Art Industry News: Roberta Smith on Why She Loves Jeff Koons Even If His Art Makes You ‘Feel Creepy’ + Other Stories
Plus, Democrats work to boost the NEA's budget and Art Basel Miami Beach plans a new section for monumental art.
Art Industry News is a daily digest of the most consequential developments coming out of the art world and art market. Here’s what you need to know this Monday, May 20.
Attack Near the Grand Museum of Egypt Injures 16 – Egypt’s tourism industry suffered its latest blow with an attack on the doorstep of the new Grand Museum of Egypt over the weekend. An explosion targeting a tourist bus and injured least 16 people who were visiting the nearby pyramids in Giza. Seven South African tourists and ten Egyptian civilians were injured, none seriously. The vast museum is due to open next year. (BBC)
Mnuchin Won’t Reveal His Client – In other Koons-related news, Robert Mnuchin gets the profile treatment just days after he placed the winning $91.1 million bid for Koons’s Rabbit at Christie’s. The veteran dealer is coy about the identity of the bunny buyer, but hedge-funder Steve Cohen is now the leading candidate. Mnuchin, who has donated to dozens of Democratic candidates over the years, is also loathe to talk about his son, Steven, Trump’s treasury secretary. (New York Times)
Roberta Smith Goes to Bat for Koons’s Rabbit – The artist’s shiny sculpture of an inflatable bunny has been alternately—and emphatically—loved and hated long before its record-breaking sale at Christie’s last week. But amid the backlash against the pricey work, Roberta Smith contends that we should hate the game (in this case, high-stakes auctions), not the player (the work of art). Koons irrefutably changed sculpture forever, and like all of his best work, Rabbit “elicits a visceral, embarrassing object lust.” (NYT)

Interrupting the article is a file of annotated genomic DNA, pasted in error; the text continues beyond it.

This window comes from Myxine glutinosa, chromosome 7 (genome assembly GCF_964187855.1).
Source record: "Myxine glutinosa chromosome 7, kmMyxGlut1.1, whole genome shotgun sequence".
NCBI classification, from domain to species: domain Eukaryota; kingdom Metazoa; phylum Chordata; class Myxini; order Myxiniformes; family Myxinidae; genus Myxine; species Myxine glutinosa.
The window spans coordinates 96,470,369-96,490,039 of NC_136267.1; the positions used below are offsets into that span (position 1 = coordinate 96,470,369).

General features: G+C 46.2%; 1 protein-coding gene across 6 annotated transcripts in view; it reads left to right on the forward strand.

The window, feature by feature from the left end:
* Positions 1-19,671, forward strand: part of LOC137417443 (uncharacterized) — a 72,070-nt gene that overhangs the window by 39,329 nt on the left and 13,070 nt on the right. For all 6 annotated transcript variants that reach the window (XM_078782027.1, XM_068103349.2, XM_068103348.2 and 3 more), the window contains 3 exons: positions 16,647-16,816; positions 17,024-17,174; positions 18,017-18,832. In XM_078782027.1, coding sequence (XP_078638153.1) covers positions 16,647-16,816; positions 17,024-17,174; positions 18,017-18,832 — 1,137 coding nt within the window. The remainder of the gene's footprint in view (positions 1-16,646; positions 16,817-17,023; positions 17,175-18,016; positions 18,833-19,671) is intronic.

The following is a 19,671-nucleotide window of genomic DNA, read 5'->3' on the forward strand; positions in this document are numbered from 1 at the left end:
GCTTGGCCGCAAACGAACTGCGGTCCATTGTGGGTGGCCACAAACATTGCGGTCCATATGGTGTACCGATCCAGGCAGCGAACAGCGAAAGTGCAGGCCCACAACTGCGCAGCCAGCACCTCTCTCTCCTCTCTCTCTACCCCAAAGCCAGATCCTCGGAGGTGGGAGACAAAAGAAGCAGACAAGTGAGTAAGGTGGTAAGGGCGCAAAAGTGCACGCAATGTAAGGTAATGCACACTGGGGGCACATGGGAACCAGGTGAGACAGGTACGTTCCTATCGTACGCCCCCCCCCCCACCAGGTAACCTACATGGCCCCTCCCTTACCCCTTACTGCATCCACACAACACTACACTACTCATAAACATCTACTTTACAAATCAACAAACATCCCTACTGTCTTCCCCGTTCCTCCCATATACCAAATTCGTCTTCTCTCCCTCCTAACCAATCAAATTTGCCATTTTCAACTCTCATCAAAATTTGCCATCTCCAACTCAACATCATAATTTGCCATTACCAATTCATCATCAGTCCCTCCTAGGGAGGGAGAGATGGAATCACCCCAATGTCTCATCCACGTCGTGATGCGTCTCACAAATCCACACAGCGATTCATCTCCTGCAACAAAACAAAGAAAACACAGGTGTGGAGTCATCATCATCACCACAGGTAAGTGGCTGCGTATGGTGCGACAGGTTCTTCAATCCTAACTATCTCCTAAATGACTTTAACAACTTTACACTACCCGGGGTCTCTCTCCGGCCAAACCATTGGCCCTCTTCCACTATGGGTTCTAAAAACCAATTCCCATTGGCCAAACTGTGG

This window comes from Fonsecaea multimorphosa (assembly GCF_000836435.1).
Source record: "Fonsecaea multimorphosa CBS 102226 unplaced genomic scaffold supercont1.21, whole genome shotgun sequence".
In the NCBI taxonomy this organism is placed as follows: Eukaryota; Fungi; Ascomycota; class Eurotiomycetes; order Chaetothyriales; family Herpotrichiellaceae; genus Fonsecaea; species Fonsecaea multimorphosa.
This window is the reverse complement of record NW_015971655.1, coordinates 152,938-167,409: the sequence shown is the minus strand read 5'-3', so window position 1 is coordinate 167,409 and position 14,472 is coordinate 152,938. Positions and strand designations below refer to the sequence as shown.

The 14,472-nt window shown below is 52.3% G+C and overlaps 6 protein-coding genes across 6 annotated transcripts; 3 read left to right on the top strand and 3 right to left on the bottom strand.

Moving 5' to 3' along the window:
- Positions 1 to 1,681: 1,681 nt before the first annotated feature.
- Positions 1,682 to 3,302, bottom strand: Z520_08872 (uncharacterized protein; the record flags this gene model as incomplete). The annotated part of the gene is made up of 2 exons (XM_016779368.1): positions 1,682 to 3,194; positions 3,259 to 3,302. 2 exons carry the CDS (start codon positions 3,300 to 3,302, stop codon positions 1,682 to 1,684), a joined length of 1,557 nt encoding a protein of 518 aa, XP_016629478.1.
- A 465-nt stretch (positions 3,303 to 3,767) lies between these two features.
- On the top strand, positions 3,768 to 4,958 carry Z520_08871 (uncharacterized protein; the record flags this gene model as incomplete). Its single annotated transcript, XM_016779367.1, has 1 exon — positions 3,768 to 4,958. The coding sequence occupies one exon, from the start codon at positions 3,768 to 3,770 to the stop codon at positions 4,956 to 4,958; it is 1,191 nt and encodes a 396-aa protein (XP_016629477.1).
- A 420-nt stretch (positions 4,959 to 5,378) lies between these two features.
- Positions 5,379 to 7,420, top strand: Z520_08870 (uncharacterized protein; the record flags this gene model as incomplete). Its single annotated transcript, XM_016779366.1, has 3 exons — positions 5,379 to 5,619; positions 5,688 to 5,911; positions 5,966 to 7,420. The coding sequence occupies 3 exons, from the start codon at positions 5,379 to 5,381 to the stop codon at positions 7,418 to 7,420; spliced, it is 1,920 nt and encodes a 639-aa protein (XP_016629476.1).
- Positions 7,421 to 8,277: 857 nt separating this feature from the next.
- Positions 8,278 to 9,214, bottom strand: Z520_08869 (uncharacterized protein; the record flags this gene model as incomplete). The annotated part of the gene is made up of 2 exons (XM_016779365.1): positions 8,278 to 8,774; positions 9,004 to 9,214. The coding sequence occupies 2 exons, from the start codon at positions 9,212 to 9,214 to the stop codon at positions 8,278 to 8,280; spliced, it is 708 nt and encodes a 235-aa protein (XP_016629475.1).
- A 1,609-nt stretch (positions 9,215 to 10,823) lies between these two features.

What the Met’s Decision to Reject Sackler Money Means – Anand Giridharadas, the author of Winners Take All: The Elite Charade of Changing the World, unpacks the bigger significance of the Metropolitan Museum of Art and other institutions’ decisions to no longer accept money from Sackler foundations linked to profits from OxyContin. For decades, “it was understood that you don’t challenge people on how they make their money, how they pay their taxes (or don’t), what continuing deeds they may be engaged in—so long as they ‘give back.’” Now, there are signs this compact may be cracking. (NYT)
Art Basel Miami Plans New Monumental Section – Organizers will unveil a new section at Art Basel Miami Beach this December, titled “Meridians,” that focuses monumental works. (The fairs in Basel and Hong Kong already have similar programs.) The section, held inside the ballroom of the renovated Miami Beach Convention Center, will include around 30 large-scale works and will be organized by Magali Arriola, an independent curator who curated the Mexican Pavilion at this year’s Venice Biennale. (Press release)
Sotheby’s Names New China Managing Director – The auction house has named Beibei Fan as its new managing director of China. The Beijing-based executive has worked for HBO, Warner Brothers, and Walt Disney in China. (Press release)